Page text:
Khalid al-Harbi, an aide to Osama bin Laden held by Iran, had been aware of the Islamic government’s decision to hand him over to Saudi Arabia for two weeks, but the Islamic Revolutionary Guards Corps's intelligence unit stalled the handover, despite pressure from President Khatami and intelligence minister Yunesi, according to a source in President Khatami’s office, quoted by London-based Arabic newspaper Asharq-al-Awsat. July 15, 2004 - A source in President Khatami’s office told the London Arabic daily Asharq-al-Awsat that the Islamic Revolutionary Guards Corps (IRGC)’s intelligence unit, which handles al-Qaeda cases, resisted pressure from the office of President Mohammad Khatami and intelligence minister Ali Yunesi to extradict to Saudi Arabia Muhammad Khalid al-Harbi, an aid to al-Qaeda leader, to Saudi Arabia.
"The Islamic government authorities asked Harbi to choose between surrendering voluntarily or facing deportation to Riyadh," the source said.
However, after a meeting in Tehran between Saudi justice minister Abdullah al-Sheikh and judiciary chief Ayatollah Mahmud Hashemi-Shahroudi the situation changed, the souce added. The talks "resulted in signing a memorandum of cooperation between the two judicial authorities... Hashemi then joined Khatami in calling for handing Saudi members of al-Qaeda to the kingdom", the source said.
Harbi entered Iran illegally "from a neighbouring country" and was "handed over to his country at his own request," foreign ministry spokesman Hamid-Reza Asefi said on Tuesday. "Under the security accords between the two countries and at the request of the concerned person, measures were adopted for this person, who had no identity document, to return to his country," Asefi said.
Al-Harbi, who has lost the use of both his legs in fighting against the Soviet occupation of Afghanistan, submitted himself to the Saudi embassy in Tehran, using the one-month amnesty window offered by Saudi government.
In a statement, the Saudi interior ministry said al-Harbi contacted the Saudi Embassy in Tehran from the Iranian-Afghan border, where he was stranded. It was not disclosed what al-Harbi was wanted for, and his name does not appear on the Saudi's list of 26 most-wanted militants.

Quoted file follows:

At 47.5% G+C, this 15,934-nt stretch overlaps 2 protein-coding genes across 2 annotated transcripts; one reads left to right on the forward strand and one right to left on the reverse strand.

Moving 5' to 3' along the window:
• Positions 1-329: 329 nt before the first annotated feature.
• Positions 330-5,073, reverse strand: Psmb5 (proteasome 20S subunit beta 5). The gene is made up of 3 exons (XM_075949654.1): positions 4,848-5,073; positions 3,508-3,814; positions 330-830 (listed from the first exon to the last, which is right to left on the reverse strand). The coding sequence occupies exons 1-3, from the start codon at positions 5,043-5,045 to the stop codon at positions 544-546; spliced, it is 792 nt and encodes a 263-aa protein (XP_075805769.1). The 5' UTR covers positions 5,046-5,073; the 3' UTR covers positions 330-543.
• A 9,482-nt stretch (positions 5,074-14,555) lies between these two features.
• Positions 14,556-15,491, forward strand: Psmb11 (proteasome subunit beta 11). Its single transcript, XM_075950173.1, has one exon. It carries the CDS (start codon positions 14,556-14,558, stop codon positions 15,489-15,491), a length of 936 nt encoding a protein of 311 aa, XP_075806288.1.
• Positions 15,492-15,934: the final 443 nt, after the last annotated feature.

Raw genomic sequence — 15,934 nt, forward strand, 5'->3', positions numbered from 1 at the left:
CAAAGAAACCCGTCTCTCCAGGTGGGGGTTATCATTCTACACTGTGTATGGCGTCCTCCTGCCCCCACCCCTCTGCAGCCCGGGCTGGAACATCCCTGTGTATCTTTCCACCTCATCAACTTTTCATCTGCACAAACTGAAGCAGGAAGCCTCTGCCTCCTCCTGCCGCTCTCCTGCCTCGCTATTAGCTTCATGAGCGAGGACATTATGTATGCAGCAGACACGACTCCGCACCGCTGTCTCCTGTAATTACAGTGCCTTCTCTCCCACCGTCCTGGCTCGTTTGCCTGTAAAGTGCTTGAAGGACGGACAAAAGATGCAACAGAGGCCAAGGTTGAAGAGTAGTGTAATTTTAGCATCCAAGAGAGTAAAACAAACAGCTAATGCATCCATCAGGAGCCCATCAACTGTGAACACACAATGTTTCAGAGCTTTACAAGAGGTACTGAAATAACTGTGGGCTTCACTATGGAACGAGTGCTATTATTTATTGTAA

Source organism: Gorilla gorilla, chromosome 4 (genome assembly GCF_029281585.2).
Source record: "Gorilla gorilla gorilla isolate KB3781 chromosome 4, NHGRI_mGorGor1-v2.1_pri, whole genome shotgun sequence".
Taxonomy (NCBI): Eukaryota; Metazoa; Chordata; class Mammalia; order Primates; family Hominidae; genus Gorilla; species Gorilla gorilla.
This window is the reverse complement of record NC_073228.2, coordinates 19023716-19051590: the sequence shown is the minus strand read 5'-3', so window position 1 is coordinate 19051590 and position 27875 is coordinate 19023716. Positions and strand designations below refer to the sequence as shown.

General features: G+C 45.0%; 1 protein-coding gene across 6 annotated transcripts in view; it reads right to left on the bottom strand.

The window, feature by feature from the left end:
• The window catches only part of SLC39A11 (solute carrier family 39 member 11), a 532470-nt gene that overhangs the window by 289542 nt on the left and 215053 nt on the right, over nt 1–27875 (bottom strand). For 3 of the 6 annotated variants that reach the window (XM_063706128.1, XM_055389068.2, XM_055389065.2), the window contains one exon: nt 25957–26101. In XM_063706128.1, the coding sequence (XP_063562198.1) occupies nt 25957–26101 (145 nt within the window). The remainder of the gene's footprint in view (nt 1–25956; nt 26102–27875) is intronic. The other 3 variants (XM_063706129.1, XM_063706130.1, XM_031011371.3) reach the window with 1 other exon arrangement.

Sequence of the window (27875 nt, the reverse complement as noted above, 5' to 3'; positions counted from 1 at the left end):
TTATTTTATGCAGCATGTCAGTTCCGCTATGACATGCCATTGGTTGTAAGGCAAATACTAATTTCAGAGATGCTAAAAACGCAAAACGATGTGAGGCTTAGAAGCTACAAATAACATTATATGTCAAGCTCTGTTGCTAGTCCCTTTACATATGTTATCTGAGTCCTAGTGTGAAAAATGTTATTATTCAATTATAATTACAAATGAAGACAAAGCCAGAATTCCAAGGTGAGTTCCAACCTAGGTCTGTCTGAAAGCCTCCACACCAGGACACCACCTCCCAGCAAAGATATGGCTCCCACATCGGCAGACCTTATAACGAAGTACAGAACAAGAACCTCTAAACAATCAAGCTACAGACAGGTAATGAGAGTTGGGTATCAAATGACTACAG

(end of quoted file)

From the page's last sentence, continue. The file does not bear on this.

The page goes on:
Khaled bin Ouda bin Mohammed al-Harbi, a potentially valuable asset in the war on terror because of his closeness to bin Laden, was shown on Saudi TV being pushed in a wheelchair through the Riyadh airport. Harbi was last seen in a November 2001 video listening to Osama's boasting about the "success" of the September 11 terrorist attacks in New York and Washington.
Some al-Qaida operatives close to bin Laden - notably Khalid Shaikh Mohammed - have provided vital intelligence to US officials seeking top terror suspects and clues to attack plots. However, he is in American custody, and it was not immediately clear how much access US authorities would have to al-Harbi or his interrogation.
The US is "very interested in learning any information they might get from this man turning himself in, very interested in any information that they can acquire about terrorist actions and possible terrorist actions," US State Department spokesman Richard Boucher said on Wednesday.
"We think the Saudis have been very resolute in their pursuit of terrorists," he said. "They've had a number of successes. They've also suffered a number of attacks and suffered some deaths among their security people who've been going after the terrorists," he added.
Al-Harbi - also known as Abu Suleiman al-Makki - is considered a sounding board for the al-Qaida chief rather than an operational planner for his terror network, an unnamed US counterterrorism official told AP. AP quoted another US official who said al-Harbi was not a senior member of al-Qaida.